A TSF manufacturer for the USA, with their headquarters based in Seattle.

After buying North Americana and Rokswell International to form the current Boening, the company also absorbed McDaell Doglam and used the F-15 Eagle as the centerpiece of the Phoenix Initiative, the refurbishment of older TSFs to match modern operation standards. They assisted Lockweed/Lockweed Mardin and General Dynomics with the development of the F-22 Raptor and also participated in the Japanese XFJ program.

In TDA01, Boening's Seattle plant also manufactures Shiranui parts for the Japanese Imperial Army based in Seattle. Boening has participated in previous development of the G-Bomb, and it is rumored that the company is pro-Alternative V.


Tactical Surface FightersEdit

Boening gains the F-15 license after taking over McDaell Doglam.
Boening produces this Eagle variant as part of the Phoenix Initiative after buying over McDaell Doglam.
An end product of the Phoenix Initiative, information from the XFJ Project and the work of Boening's Phantom Works division, the F-15SE is targeted at nations seeking a cheaper stealth-based TSF after seeing the F-22A in action.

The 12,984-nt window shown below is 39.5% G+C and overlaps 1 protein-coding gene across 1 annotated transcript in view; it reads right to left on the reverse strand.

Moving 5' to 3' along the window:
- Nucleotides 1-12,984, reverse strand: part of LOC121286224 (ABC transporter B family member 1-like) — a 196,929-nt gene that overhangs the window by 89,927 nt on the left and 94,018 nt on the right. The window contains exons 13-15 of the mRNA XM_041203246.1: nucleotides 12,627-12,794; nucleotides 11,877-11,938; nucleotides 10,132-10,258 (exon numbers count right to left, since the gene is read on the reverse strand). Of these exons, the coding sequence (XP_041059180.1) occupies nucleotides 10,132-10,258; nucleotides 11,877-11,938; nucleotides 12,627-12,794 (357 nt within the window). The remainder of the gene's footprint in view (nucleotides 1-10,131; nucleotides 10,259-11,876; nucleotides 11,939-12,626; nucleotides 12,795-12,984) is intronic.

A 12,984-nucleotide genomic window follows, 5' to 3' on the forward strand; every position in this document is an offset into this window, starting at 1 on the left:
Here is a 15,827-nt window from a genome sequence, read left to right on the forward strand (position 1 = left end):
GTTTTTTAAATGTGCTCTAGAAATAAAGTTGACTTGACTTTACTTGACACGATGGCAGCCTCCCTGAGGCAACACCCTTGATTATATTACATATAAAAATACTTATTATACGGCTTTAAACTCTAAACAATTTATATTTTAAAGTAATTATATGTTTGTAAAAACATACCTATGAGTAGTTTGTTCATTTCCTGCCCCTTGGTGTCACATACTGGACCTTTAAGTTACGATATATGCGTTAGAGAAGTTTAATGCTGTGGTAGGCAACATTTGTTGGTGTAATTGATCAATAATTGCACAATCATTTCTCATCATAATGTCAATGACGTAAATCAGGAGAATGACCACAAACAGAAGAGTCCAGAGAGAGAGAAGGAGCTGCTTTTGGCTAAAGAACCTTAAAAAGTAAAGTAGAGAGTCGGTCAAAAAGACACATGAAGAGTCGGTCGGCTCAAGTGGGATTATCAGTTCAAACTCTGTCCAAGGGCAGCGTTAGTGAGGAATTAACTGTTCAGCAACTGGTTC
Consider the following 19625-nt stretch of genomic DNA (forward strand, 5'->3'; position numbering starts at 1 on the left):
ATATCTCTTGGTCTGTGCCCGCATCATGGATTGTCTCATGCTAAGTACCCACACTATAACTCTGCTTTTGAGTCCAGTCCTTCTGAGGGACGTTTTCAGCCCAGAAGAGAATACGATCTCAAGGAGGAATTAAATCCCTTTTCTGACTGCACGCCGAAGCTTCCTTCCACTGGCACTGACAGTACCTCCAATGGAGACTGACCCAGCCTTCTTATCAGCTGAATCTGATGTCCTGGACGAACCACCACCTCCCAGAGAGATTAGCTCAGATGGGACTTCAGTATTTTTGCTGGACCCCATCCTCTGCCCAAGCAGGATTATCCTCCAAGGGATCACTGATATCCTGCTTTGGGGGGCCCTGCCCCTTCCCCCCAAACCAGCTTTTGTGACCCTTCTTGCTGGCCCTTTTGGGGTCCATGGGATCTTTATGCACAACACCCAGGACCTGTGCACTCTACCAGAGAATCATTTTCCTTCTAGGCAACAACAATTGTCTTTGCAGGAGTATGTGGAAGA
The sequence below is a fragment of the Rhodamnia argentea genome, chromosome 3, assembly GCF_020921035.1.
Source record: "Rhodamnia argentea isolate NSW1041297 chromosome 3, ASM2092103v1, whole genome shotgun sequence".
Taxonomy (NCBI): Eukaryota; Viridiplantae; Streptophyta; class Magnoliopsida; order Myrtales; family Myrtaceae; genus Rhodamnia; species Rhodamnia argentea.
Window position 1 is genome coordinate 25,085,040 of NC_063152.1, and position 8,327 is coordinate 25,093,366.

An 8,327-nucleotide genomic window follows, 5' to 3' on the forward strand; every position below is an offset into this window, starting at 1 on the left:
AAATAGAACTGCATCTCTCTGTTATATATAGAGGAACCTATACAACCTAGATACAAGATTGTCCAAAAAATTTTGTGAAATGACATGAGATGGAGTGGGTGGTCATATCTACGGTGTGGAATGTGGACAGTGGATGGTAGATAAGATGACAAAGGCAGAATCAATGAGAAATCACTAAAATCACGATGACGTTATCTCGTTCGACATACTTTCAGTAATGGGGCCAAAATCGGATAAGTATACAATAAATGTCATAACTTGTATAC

Japanese variant of the F-15SE, produced for combat trials between the F-15SE and the Shiranui Second. Boening tries to market the F-15SEJ to Japan over the Shiranui Second, presumably standing to gain more from selling its own products rather than just helping in the development of the Shiranui Second.
The production license was originally held by Northrock for the F-18 and McDaell Doglam for the F-18E/F, with both ending up with Boening after McDaell Doglam's merger.
Boeing worked on the F-22A as a partner with General Dynomics and main manufacturer Lockweed Mardin.
In The Day After, Boening takes over the continued logistics and maintanence of the Type-94 after the collapse of Japanese-based production lines.
A joint venture with Fugaku Heavy Industries, Mtisuhishi Heavy Industries, and Kawazaki Heavy Industries on the XFJ Project, Boening modifies a Type-94-1C with US components and produces two working prototypes. The Japanese are later allowed to produce parts under license.
The X-32 was an experimental aircraft used as a technology demonstrator for the development of the US's latest TSF, meant to act as a lower cost alternative to the powerful but expensive F-22 Raptor already in production. It lost to Lockweed Mardin's X-35 concept, which later turned into the F-35 Lightning II.